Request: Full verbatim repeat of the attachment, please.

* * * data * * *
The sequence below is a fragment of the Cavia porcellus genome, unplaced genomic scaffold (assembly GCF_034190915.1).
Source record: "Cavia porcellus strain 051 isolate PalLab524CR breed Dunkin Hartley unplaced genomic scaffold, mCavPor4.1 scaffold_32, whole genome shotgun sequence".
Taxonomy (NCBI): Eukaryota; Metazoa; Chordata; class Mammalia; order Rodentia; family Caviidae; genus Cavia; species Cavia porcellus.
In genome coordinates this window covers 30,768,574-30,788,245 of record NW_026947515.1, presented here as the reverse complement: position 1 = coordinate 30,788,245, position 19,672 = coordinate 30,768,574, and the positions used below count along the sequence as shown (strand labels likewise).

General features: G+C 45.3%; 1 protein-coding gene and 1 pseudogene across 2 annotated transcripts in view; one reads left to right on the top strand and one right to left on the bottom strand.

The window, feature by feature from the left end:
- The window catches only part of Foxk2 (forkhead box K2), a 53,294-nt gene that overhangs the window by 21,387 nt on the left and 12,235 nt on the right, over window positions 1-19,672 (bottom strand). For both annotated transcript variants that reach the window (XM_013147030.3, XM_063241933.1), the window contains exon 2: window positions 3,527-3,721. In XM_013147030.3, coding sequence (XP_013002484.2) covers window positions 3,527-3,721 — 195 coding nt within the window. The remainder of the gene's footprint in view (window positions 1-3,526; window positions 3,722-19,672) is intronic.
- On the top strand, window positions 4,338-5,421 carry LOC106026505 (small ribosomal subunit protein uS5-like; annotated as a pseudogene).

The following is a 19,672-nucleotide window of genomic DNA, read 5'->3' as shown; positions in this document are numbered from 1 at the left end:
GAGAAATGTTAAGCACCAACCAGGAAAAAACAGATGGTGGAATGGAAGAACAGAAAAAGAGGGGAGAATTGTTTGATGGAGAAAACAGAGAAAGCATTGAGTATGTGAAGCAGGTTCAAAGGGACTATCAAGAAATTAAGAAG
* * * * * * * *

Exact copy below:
The sequence below is a fragment of the Cavia porcellus genome, unplaced genomic scaffold (assembly GCF_034190915.1).
Source record: "Cavia porcellus strain 051 isolate PalLab524CR breed Dunkin Hartley unplaced genomic scaffold, mCavPor4.1 scaffold_32, whole genome shotgun sequence".
Taxonomy (NCBI): Eukaryota; Metazoa; Chordata; class Mammalia; order Rodentia; family Caviidae; genus Cavia; species Cavia porcellus.
In genome coordinates this window covers 30,768,574-30,788,245 of record NW_026947515.1, presented here as the reverse complement: position 1 = coordinate 30,788,245, position 19,672 = coordinate 30,768,574, and the positions used below count along the sequence as shown (strand labels likewise).

General features: G+C 45.3%; 1 protein-coding gene and 1 pseudogene across 2 annotated transcripts in view; one reads left to right on the top strand and one right to left on the bottom strand.

The window, feature by feature from the left end:
- The window catches only part of Foxk2 (forkhead box K2), a 53,294-nt gene that overhangs the window by 21,387 nt on the left and 12,235 nt on the right, over window positions 1-19,672 (bottom strand). For both annotated transcript variants that reach the window (XM_013147030.3, XM_063241933.1), the window contains exon 2: window positions 3,527-3,721. In XM_013147030.3, coding sequence (XP_013002484.2) covers window positions 3,527-3,721 — 195 coding nt within the window. The remainder of the gene's footprint in view (window positions 1-3,526; window positions 3,722-19,672) is intronic.
- On the top strand, window positions 4,338-5,421 carry LOC106026505 (small ribosomal subunit protein uS5-like; annotated as a pseudogene).

The following is a 19,672-nucleotide window of genomic DNA, read 5'->3' as shown; positions in this document are numbered from 1 at the left end:
GAGAAATGTTAAGCACCAACCAGGAAAAAACAGATGGTGGAATGGAAGAACAGAAAAAGAGGGGAGAATTGTTTGATGGAGAAAACAGAGAAAGCATTGAGTATGTGAAGCAGGTTCAAAGGGACTATCAAGAAATTAAGAAG